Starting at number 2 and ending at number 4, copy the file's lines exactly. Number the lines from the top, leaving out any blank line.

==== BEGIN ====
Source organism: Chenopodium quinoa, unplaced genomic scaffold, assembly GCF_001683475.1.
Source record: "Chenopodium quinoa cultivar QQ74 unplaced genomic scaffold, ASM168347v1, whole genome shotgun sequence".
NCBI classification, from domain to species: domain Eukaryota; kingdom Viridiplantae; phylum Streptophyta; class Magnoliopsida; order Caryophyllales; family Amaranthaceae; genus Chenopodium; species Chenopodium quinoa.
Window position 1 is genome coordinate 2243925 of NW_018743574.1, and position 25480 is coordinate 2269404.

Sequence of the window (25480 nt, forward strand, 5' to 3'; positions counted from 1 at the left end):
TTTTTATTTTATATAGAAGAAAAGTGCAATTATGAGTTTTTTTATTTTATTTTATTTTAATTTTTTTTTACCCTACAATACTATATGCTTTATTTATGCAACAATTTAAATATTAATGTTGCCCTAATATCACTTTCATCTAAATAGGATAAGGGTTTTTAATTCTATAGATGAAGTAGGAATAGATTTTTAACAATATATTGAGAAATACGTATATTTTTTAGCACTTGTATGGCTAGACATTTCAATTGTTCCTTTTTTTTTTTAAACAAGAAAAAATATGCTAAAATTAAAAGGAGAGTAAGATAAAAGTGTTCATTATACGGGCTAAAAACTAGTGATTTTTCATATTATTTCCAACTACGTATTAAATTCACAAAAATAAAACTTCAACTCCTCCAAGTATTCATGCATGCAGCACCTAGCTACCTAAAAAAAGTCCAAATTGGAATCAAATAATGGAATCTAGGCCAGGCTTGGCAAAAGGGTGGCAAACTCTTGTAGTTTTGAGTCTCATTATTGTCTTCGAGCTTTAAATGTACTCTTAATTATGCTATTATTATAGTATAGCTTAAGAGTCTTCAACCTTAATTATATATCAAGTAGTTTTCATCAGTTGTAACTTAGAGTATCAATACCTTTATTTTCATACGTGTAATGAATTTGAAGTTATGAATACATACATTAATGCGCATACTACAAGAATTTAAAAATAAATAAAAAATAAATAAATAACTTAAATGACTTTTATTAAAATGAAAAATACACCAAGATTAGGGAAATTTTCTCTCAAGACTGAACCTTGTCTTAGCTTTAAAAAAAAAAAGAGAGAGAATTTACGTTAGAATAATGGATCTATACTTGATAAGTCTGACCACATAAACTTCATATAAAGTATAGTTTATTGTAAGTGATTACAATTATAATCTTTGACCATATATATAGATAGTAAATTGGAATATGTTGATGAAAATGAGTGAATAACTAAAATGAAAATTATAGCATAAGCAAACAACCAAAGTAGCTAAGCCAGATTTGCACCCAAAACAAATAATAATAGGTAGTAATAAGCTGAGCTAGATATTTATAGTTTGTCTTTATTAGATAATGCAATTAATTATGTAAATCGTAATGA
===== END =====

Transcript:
Source record: "Chenopodium quinoa cultivar QQ74 unplaced genomic scaffold, ASM168347v1, whole genome shotgun sequence".
NCBI classification, from domain to species: domain Eukaryota; kingdom Viridiplantae; phylum Streptophyta; class Magnoliopsida; order Caryophyllales; family Amaranthaceae; genus Chenopodium; species Chenopodium quinoa.
Window position 1 is genome coordinate 2243925 of NW_018743574.1, and position 25480 is coordinate 2269404.